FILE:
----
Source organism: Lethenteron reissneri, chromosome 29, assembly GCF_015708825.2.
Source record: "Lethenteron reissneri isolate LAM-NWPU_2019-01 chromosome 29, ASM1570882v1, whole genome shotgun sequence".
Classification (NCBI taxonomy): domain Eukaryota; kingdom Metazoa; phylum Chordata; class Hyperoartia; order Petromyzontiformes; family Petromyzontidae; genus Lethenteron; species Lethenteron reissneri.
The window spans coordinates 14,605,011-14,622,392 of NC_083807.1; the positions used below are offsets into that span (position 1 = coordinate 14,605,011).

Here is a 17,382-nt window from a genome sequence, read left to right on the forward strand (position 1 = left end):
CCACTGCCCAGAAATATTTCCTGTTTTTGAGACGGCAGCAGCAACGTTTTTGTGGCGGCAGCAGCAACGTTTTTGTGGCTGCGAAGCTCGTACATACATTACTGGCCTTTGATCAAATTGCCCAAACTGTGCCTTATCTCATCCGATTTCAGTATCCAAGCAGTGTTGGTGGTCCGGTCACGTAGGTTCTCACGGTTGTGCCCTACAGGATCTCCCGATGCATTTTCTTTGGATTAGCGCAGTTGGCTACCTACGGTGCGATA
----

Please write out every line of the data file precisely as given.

Source organism: Lethenteron reissneri, chromosome 29, assembly GCF_015708825.2.
Source record: "Lethenteron reissneri isolate LAM-NWPU_2019-01 chromosome 29, ASM1570882v1, whole genome shotgun sequence".
Classification (NCBI taxonomy): domain Eukaryota; kingdom Metazoa; phylum Chordata; class Hyperoartia; order Petromyzontiformes; family Petromyzontidae; genus Lethenteron; species Lethenteron reissneri.
The window spans coordinates 14,605,011-14,622,392 of NC_083807.1; the positions used below are offsets into that span (position 1 = coordinate 14,605,011).

Here is a 17,382-nt window from a genome sequence, read left to right on the forward strand (position 1 = left end):
CCACTGCCCAGAAATATTTCCTGTTTTTGAGACGGCAGCAGCAACGTTTTTGTGGCGGCAGCAGCAACGTTTTTGTGGCTGCGAAGCTCGTACATACATTACTGGCCTTTGATCAAATTGCCCAAACTGTGCCTTATCTCATCCGATTTCAGTATCCAAGCAGTGTTGGTGGTCCGGTCACGTAGGTTCTCACGGTTGTGCCCTACAGGATCTCCCGATGCATTTTCTTTGGATTAGCGCAGTTGGCTACCTACGGTGCGATA